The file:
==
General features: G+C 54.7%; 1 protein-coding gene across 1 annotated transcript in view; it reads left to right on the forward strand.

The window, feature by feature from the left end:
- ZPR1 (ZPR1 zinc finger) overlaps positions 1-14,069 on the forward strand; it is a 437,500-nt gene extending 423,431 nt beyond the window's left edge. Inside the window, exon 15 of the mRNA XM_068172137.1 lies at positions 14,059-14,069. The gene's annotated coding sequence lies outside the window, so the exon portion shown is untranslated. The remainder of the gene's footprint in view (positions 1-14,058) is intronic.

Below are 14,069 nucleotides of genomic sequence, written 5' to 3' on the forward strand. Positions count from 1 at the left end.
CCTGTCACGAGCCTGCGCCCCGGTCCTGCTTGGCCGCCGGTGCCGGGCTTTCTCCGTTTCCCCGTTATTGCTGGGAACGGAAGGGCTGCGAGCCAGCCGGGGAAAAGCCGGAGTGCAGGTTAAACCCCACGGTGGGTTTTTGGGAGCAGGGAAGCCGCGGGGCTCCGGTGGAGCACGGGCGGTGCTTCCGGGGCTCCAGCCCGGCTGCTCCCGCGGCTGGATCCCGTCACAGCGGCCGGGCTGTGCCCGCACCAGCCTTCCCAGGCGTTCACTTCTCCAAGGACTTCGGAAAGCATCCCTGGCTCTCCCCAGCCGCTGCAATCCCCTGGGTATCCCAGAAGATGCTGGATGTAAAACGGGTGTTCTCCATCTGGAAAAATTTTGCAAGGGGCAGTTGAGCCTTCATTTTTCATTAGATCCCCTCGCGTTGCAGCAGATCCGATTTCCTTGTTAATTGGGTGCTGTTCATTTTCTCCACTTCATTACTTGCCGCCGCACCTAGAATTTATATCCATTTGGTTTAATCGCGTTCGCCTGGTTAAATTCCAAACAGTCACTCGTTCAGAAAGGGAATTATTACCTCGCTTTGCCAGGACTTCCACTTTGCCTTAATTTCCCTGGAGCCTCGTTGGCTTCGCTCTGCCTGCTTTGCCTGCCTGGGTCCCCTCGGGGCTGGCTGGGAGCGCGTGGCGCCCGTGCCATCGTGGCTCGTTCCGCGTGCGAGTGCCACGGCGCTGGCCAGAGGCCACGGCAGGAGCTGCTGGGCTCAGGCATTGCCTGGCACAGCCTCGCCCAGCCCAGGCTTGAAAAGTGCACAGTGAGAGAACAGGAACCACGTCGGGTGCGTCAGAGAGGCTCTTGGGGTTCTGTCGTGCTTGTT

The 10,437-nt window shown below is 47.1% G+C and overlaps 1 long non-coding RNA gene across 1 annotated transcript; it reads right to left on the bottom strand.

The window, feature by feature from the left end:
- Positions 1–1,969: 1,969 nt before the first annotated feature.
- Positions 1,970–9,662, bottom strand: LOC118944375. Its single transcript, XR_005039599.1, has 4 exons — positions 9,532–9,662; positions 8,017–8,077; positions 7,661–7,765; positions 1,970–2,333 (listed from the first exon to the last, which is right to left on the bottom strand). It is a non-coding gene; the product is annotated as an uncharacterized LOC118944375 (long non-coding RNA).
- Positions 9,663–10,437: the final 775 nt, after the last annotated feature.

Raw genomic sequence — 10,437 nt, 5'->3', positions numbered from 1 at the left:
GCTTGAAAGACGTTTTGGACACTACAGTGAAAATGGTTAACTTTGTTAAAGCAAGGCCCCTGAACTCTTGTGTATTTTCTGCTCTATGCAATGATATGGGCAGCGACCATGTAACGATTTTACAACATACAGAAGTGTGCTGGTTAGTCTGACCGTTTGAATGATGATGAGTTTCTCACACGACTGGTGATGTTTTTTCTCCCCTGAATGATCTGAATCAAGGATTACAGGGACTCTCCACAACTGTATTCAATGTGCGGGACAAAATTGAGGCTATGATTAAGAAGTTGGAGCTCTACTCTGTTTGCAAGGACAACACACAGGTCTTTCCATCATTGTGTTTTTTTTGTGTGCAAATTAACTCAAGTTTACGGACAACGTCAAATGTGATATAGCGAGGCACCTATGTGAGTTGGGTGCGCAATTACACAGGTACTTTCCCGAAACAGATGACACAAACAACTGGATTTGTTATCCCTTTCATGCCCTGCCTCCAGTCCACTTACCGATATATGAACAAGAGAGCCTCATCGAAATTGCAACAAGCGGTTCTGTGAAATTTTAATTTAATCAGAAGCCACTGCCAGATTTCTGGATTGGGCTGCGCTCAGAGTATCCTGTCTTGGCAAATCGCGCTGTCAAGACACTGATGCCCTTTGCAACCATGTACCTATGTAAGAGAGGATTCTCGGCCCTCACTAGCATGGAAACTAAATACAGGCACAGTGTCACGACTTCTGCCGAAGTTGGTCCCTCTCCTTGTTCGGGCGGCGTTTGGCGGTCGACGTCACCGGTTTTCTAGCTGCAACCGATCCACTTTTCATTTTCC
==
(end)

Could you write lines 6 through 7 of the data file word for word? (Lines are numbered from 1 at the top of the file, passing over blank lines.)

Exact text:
The 10,437-nt window shown below is 47.1% G+C and overlaps 1 long non-coding RNA gene across 1 annotated transcript; it reads right to left on the bottom strand.

The window, feature by feature from the left end: